Democratizing personalized nutrition through digitization
In the final analysis, consumers simply want an affordable way to achieve their health goals and a personalized experience to support it. In fact, 88% of consumers surveyed say that the experience a company provides is just as important as the products and services it offers.8 With this in mind, the best way forward may be to build personalization into the digital journey through apps and wearable technology such as watches that measure activity levels. Not only does it meet the needs of consumers, but it also allows manufacturers to sell functional products directly to them and at scale.
Wearable devices can be seamlessly integrated with other technologies and applications that consumers already use, such as their mobile phone. It is important to make the interface and navigation as smooth and intuitive as possible to engage consumers and motivate them to continue using them. The in-app recommendations can be fully customized to the individual based on the goals and data they enter and information captured from their wearable device. Products based on their needs can then be ordered online through the app, creating an invaluable personalized experience.
Getting closer to consumers
For food and beverage manufacturers, perhaps the biggest benefit of personalized nutrition through digitization is unrivaled access to real-time consumer data. It’s a goldmine that provides another level of insight into consumer behavior and product experience—including how (and indeed whether) products perform in the real world. Most manufacturers supply products to retail and this type of intimacy with the consumer can only be dreamed of. The opportunity to get direct contact with and feedback from consumers can provide valuable insights for research and development and inspire new product development. In addition, interacting with consumers on a digital platform could be a highly effective way of testing new products on a smaller scale. This is crucial given the high proportion of new products that fail in the launch process. For food and beverage manufacturers, a digitized approach to personalized nutrition opens up a whole new dimension of success.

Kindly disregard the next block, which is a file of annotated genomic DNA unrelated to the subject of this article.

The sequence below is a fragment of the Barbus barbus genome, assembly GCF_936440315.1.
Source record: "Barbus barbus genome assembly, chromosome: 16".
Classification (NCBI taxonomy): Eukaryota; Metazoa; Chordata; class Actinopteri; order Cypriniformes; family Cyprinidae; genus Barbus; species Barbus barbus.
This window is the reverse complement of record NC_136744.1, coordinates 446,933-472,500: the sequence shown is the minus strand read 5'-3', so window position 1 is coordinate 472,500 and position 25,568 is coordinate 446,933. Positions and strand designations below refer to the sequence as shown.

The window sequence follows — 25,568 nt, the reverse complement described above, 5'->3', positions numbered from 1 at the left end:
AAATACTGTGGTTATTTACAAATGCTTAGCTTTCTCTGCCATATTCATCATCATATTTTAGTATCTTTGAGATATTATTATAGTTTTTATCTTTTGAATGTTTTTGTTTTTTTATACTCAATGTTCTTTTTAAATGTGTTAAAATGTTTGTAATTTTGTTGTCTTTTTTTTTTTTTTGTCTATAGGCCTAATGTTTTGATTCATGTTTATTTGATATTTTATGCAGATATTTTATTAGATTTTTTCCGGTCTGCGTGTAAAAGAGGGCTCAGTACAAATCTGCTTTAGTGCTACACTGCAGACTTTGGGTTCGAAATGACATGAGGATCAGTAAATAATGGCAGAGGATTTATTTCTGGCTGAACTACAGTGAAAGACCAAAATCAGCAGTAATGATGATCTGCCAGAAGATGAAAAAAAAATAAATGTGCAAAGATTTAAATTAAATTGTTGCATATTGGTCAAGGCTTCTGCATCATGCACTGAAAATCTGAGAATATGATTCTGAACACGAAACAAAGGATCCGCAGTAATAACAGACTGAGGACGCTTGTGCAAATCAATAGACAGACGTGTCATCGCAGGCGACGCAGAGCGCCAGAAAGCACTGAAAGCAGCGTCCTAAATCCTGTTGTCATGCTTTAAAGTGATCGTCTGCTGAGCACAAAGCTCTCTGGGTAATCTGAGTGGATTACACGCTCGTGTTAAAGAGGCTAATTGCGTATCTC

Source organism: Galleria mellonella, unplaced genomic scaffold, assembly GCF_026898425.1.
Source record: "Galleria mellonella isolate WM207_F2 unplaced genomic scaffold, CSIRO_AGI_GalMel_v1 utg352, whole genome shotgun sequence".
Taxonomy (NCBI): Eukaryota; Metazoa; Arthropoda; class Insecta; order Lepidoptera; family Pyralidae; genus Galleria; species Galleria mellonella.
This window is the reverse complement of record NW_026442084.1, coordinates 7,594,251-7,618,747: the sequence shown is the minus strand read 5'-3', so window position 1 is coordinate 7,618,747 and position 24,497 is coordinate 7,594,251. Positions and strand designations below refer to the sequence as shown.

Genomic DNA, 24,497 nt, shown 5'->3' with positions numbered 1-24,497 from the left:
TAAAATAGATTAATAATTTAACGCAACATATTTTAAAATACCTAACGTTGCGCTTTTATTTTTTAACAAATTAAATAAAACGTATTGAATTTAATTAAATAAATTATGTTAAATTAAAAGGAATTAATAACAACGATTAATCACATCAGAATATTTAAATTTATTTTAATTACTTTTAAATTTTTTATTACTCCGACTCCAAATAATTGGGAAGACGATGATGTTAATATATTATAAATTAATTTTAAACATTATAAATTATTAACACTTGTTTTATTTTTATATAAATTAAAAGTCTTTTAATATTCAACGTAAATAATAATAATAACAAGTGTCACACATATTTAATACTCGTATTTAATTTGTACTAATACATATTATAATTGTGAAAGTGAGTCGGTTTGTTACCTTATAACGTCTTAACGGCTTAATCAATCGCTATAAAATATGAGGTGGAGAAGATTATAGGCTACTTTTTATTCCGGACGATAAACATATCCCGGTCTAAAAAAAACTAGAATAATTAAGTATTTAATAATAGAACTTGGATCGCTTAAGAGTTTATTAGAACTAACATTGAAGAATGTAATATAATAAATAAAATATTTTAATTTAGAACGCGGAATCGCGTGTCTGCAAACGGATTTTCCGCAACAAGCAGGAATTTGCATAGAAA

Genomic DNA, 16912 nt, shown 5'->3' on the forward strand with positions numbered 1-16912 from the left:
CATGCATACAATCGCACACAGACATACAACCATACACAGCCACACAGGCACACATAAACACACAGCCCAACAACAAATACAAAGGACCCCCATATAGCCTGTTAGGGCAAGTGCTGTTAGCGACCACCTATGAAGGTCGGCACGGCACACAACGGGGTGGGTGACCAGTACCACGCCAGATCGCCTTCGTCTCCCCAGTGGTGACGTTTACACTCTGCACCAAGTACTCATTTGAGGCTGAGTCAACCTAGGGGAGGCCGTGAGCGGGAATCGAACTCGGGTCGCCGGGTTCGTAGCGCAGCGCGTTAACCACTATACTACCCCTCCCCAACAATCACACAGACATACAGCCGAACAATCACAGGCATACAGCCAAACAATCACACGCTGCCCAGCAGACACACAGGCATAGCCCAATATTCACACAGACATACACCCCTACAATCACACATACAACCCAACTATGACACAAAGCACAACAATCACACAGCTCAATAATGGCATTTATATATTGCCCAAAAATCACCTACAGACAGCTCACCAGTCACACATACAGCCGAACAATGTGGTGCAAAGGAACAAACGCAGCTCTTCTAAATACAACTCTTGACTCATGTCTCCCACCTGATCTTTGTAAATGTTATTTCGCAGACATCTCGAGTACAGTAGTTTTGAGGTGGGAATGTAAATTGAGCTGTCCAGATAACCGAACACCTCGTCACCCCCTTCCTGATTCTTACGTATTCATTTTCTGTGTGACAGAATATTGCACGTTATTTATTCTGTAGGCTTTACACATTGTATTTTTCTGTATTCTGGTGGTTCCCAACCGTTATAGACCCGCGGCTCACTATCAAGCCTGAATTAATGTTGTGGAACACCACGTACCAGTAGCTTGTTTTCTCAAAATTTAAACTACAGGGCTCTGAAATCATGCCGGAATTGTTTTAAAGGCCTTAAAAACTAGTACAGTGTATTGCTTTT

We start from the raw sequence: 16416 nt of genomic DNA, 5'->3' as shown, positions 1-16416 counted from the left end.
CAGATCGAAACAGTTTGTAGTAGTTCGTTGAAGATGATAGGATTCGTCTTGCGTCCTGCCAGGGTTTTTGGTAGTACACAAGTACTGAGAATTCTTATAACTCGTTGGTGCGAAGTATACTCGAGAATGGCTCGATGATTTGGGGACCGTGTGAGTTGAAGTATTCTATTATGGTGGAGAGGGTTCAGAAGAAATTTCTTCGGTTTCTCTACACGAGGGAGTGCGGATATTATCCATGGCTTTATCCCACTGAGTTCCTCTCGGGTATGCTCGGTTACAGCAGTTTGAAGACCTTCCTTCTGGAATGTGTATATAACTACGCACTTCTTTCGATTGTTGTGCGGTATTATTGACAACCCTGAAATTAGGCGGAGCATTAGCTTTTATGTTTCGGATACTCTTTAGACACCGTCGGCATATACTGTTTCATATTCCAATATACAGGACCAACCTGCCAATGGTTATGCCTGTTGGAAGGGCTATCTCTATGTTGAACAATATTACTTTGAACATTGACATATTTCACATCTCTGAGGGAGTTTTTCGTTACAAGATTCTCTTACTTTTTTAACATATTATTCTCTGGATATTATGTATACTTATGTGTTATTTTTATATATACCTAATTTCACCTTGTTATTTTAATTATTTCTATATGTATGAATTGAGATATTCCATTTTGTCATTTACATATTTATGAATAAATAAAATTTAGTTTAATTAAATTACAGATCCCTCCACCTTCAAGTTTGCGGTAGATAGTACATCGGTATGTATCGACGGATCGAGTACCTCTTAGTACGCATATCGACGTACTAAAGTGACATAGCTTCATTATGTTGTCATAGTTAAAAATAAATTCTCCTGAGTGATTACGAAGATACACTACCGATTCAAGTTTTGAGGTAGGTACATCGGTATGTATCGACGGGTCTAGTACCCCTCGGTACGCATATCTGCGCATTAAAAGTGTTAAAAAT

Signe Causse is the global leader in marketing innovation at IFF. He has over 18 years of experience in food ingredient marketing, with a particular focus on key health and wellness trends and solutions, including personalized nutrition through IFF Digital Health, a direct-to-consumer digital platform offered to food and beverage manufacturers.
- Abraham, M.; Mitchelmore, S.; Collins, S.; et al. Benefit from personalization. Boston Consulting Group. 8 May 2017. https://www.bcg.com/publications/2017/retail-marketing-sales-profiting-personalization
- Arora, N., Liu WW; Robinson, K.; et al. The value of a good or bad fit is multiplied. McKinsey & Company. 21 Nov 2021. https://www.mckinsey.com/capabilities/growth-marketing-and-sales/our-insights/the-value-of-getting-personalization-right-or-wrong-is-multiplying
- World Health Organization data. September 2022.
- Extra. Wearables – Statistics and Facts. 22 May 2023. https://www.statista.com/topics/1556/wearable-technology/#topicOverview
- Extra Best Health
- Markets and markets. Personalized Nutrition Market by Product Type (Active Metering & Standard Metering), Application, End Use (Direct-to-Consumer, Wellness & Fitness Centers, Hospitals & Clinics & Institutional), Form and Region – Global Forecast to 2027. https:/ /www .marketsandmarkets.com/Market-Reports/personalized-nutrition-market-249208030.html?utm_source=GlobeNewswire&utm_medium=Referal&utm_id=PaidPR
- LEK statistics. Personalized nutrition: driving consumer awareness. December 2021. https://www.lek.com/insights/ei/personalized-nutrition-riding-tailwinds-consumer-awareness
- Salesforce. Connected Customer Status Report, 5th Edition. February 2022. https://www.salesforce.com/content/dam/web/en_ie/www/PDF/state-of-connected-customer-fifth-ed-comp.pdf